Limitations

Despite our best efforts, this study has some limitations. The cross-sectional design of this study is useful at the population level, but it limits the deduction of causality which highlights the need for longitudinal studies in the future. Important variables relevant to our region like academic curriculum, exam frequency, drug abuse, peer pressure, parental expectation [19] and financial burdens [7] were not included in this study. The difference in instruments used to measure burnout limits the comparability of our results with previous studies. Baseline values were not collected before entry into medical university and the sampling technique used was convenience sampling, thus resulting in unequal representation in terms of gender, number of students from each year of study and the respective categories of public and private sector universities. Students from the pre-clinical years were not included, thus the effect of the transition into clinical practice on burnout syndrome could not be assessed.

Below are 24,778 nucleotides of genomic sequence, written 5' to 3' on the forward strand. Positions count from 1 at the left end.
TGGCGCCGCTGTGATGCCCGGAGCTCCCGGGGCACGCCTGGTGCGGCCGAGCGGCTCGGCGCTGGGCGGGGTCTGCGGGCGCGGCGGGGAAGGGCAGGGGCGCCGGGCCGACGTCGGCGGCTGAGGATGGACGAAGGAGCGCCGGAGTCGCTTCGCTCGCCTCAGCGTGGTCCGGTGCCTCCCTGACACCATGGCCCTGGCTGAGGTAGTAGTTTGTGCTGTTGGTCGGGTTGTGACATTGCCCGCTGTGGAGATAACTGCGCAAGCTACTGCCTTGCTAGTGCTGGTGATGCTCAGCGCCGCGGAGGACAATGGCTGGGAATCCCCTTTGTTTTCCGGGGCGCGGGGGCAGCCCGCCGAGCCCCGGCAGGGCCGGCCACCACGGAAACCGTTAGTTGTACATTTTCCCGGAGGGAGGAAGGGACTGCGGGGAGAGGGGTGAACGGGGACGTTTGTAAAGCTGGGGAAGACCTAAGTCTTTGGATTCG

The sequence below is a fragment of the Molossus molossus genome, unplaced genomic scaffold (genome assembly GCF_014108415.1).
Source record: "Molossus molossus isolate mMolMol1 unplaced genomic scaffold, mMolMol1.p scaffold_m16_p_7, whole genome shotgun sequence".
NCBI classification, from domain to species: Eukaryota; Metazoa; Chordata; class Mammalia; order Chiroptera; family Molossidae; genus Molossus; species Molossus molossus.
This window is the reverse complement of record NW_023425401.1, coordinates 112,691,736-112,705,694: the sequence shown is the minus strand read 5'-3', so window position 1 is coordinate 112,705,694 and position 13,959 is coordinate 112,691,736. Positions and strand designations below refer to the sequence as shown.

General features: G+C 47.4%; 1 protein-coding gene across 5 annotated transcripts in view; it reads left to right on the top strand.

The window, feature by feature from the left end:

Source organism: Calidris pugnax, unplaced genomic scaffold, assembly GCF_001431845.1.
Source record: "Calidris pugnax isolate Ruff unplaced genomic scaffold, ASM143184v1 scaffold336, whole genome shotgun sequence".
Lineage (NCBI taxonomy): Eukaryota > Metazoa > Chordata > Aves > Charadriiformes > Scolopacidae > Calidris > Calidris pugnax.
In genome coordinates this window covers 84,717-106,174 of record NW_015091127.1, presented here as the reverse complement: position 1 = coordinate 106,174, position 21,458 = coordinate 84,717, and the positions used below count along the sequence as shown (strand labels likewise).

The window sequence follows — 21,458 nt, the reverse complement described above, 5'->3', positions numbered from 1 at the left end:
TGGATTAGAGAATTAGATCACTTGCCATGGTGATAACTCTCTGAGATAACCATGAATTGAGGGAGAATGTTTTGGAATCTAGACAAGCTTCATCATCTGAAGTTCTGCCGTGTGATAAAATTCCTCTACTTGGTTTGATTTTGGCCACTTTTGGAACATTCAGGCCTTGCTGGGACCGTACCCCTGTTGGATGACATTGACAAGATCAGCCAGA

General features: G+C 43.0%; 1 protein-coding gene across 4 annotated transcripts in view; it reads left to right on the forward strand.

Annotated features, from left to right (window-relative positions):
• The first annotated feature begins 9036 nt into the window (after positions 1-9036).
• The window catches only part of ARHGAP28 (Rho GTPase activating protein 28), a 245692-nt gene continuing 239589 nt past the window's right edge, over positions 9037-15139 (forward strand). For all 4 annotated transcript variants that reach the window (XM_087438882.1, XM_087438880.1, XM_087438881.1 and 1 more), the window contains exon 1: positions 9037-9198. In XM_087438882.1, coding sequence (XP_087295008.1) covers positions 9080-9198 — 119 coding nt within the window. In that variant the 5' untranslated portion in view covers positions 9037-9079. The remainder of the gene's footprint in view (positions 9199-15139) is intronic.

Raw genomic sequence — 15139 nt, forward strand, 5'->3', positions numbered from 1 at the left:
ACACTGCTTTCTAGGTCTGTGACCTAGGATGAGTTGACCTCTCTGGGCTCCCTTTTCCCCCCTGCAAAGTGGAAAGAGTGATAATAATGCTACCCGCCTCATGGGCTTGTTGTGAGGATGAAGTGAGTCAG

Conclusions

Thus, the findings of our study clearly exhibit that the stress that plagues medical students and its psychological impact should be of major concern, with focused efforts being directed towards propagating awareness and promoting better standards of self-care and wellness among students. It is also emphasized that efforts be directed towards conducting prospective longitudinal studies to assess the effectiveness of preventive and proactive coping strategies through the course of medical education. This will enable accurate implementation of strategies to “vaccinate” students of this syndrome, early on in their education.


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Original article
peer-reviewed